Has it really come to this? Have we allowed levels to sink so low? Are we now at a point where, due to inadequacies which apparently range across huge swathes of society, we are facing a situation which cannot be remedied? Or is this, as well might be suspected, just another excuse for illiteracy and laziness dressed up in the robes of a pointless political debate?
Research has suggested that there is now a problem with the English language due to its ‘phonic unreliability’. So, at base level, we’re being told that English, the language that we speak is too difficult to learn. That, of course, is one of the silliest things that anyone could ever utter: the journalist who writes an article bemoaning the lack of logical spelling in the English language still managed to correctly put the words down in an accepted order with appropriate grammar, according to the rules of the language. That’s how we were able to understand what the journalist was trying to communicate. Surely the mere fact that the journalist wrote and had the article published means that the purported premise is a non-starter, isn’t it? Although children in other countries learning other languages might have it easier – some research suggests that in Finland the fact that words look like they are meant to sound means that children learn to read fluently within 3 months of starting school, whereas in Britain, children need 3 years to reach a basic level of competence.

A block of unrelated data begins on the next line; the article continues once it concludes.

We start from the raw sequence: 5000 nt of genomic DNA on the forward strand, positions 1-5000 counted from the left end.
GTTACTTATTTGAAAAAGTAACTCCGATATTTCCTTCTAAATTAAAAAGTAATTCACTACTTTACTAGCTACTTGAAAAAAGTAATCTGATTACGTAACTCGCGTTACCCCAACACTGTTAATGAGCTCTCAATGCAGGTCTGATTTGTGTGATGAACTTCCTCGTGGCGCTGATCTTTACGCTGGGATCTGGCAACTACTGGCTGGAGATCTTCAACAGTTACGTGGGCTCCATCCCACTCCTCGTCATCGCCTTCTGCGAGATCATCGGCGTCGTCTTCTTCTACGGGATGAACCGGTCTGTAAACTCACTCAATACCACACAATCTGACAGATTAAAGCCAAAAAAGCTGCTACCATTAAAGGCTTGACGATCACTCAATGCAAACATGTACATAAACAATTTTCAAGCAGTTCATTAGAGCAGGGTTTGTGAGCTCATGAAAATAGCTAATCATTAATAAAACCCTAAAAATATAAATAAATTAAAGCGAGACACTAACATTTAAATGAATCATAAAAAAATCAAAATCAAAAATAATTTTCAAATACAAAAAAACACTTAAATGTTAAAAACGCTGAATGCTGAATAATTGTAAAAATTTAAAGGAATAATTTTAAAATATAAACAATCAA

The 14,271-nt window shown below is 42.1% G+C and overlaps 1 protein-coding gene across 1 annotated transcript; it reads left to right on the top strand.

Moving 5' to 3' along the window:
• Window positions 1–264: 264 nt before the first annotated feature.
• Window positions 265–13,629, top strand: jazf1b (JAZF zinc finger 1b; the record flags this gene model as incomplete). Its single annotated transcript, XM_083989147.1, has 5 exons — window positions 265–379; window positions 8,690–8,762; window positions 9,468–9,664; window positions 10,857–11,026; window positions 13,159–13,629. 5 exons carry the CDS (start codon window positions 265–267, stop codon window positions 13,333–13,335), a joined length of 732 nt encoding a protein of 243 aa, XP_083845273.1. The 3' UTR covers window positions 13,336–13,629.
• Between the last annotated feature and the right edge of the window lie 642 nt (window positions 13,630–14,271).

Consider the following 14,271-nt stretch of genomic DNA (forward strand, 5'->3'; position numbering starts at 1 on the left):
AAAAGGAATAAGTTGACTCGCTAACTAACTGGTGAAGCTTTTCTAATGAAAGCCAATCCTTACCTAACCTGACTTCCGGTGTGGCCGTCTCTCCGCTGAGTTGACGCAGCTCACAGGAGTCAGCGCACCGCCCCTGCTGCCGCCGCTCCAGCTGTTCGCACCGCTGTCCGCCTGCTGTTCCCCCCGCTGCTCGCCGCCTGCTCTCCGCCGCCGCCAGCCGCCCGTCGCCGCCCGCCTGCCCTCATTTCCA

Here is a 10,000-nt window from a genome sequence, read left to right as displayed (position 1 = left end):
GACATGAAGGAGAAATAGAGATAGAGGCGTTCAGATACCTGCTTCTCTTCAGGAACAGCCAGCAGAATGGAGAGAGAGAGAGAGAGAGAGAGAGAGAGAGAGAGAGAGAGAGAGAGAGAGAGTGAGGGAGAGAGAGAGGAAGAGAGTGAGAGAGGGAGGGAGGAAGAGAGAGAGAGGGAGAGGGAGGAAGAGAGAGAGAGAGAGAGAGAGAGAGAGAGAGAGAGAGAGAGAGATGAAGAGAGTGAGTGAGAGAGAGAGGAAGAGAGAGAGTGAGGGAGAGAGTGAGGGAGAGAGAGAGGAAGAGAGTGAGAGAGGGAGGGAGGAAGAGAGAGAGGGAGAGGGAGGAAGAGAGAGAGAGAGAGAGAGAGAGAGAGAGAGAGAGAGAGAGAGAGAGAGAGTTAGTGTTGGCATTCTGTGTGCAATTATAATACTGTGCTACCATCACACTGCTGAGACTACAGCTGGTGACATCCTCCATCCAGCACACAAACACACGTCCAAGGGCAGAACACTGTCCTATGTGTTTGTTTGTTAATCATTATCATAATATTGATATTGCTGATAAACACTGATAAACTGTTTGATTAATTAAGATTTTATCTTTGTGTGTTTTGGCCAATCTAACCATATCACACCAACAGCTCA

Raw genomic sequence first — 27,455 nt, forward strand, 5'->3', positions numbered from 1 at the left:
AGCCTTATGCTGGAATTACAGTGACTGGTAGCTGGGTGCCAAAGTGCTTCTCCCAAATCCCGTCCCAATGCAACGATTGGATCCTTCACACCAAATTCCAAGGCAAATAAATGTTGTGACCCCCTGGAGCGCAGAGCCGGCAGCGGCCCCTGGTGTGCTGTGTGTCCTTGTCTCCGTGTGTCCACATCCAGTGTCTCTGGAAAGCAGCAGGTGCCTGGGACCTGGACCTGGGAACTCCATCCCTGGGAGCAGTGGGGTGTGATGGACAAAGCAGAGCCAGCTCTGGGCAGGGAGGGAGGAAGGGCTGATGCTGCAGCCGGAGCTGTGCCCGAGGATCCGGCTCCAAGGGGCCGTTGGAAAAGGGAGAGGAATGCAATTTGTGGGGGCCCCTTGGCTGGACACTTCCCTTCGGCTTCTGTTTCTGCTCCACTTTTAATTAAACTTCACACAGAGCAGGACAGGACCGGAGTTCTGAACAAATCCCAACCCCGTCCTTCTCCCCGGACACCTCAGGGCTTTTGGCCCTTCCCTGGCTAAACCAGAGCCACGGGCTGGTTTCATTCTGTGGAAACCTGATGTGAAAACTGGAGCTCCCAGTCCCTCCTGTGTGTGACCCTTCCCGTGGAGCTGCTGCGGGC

Typically, however, what lies at the bottom of all this angst about the difficulty of understanding words such as ‘orange’, ‘vinegar’, and ‘magic’, is that certain minorities are more likely to be coddled to. Research into the reading and writing skills of children always seeks to simplify English spelling to make things easier for dyslexic children and children from disadvantaged families where parents are less likely to read to their children.
That, however, is surely approaching the problem from the wrong end, isn’t it? Surely the idea can’t be to simplify everything to the lowest common denominator, decimating the beauty and idiosyncrasies of our language in order appear more ‘inclusive’, can it? Isn’t that the start of a slippery slope which will condemn ever more generations to a life of ignorance? If we’re stating from the outset that there is a problem with children using a word in English which came from French (vinegar), then it’s only a small step to decide that we shouldn’t bother teaching them French, or any other language for that matter. Those pesky foreign (another troublesome word, apparently) spellings will confuse the poor dears.